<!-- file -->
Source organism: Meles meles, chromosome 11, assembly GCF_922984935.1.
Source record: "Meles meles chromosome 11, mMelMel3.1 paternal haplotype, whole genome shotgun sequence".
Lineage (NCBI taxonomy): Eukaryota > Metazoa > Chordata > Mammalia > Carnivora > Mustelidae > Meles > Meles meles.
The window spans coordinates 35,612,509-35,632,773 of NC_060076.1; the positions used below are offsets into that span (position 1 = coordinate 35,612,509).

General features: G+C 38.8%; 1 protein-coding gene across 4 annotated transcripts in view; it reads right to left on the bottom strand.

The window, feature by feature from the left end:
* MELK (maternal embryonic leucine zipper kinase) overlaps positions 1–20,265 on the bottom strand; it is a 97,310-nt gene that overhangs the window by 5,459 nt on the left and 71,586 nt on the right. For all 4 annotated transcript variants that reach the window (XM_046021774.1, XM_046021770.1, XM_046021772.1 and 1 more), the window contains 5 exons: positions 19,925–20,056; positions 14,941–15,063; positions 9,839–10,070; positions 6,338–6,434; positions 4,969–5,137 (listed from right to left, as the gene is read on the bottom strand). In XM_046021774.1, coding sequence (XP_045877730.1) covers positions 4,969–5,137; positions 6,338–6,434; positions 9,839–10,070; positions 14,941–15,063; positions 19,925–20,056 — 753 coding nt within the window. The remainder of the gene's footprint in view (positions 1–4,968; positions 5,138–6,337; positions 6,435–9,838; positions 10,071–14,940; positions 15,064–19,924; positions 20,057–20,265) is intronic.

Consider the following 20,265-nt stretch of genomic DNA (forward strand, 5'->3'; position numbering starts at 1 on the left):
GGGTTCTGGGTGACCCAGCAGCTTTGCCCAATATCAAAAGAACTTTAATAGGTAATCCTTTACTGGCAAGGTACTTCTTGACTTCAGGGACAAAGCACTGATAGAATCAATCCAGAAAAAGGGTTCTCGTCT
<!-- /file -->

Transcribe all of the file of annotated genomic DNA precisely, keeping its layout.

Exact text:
Source organism: Meles meles, chromosome 11, assembly GCF_922984935.1.
Source record: "Meles meles chromosome 11, mMelMel3.1 paternal haplotype, whole genome shotgun sequence".
Lineage (NCBI taxonomy): Eukaryota > Metazoa > Chordata > Mammalia > Carnivora > Mustelidae > Meles > Meles meles.
The window spans coordinates 35,612,509-35,632,773 of NC_060076.1; the positions used below are offsets into that span (position 1 = coordinate 35,612,509).

General features: G+C 38.8%; 1 protein-coding gene across 4 annotated transcripts in view; it reads right to left on the bottom strand.

The window, feature by feature from the left end:
* MELK (maternal embryonic leucine zipper kinase) overlaps positions 1–20,265 on the bottom strand; it is a 97,310-nt gene that overhangs the window by 5,459 nt on the left and 71,586 nt on the right. For all 4 annotated transcript variants that reach the window (XM_046021774.1, XM_046021770.1, XM_046021772.1 and 1 more), the window contains 5 exons: positions 19,925–20,056; positions 14,941–15,063; positions 9,839–10,070; positions 6,338–6,434; positions 4,969–5,137 (listed from right to left, as the gene is read on the bottom strand). In XM_046021774.1, coding sequence (XP_045877730.1) covers positions 4,969–5,137; positions 6,338–6,434; positions 9,839–10,070; positions 14,941–15,063; positions 19,925–20,056 — 753 coding nt within the window. The remainder of the gene's footprint in view (positions 1–4,968; positions 5,138–6,337; positions 6,435–9,838; positions 10,071–14,940; positions 15,064–19,924; positions 20,057–20,265) is intronic.

Consider the following 20,265-nt stretch of genomic DNA (forward strand, 5'->3'; position numbering starts at 1 on the left):
GGGTTCTGGGTGACCCAGCAGCTTTGCCCAATATCAAAAGAACTTTAATAGGTAATCCTTTACTGGCAAGGTACTTCTTGACTTCAGGGACAAAGCACTGATAGAATCAATCCAGAAAAAGGGTTCTCGTCT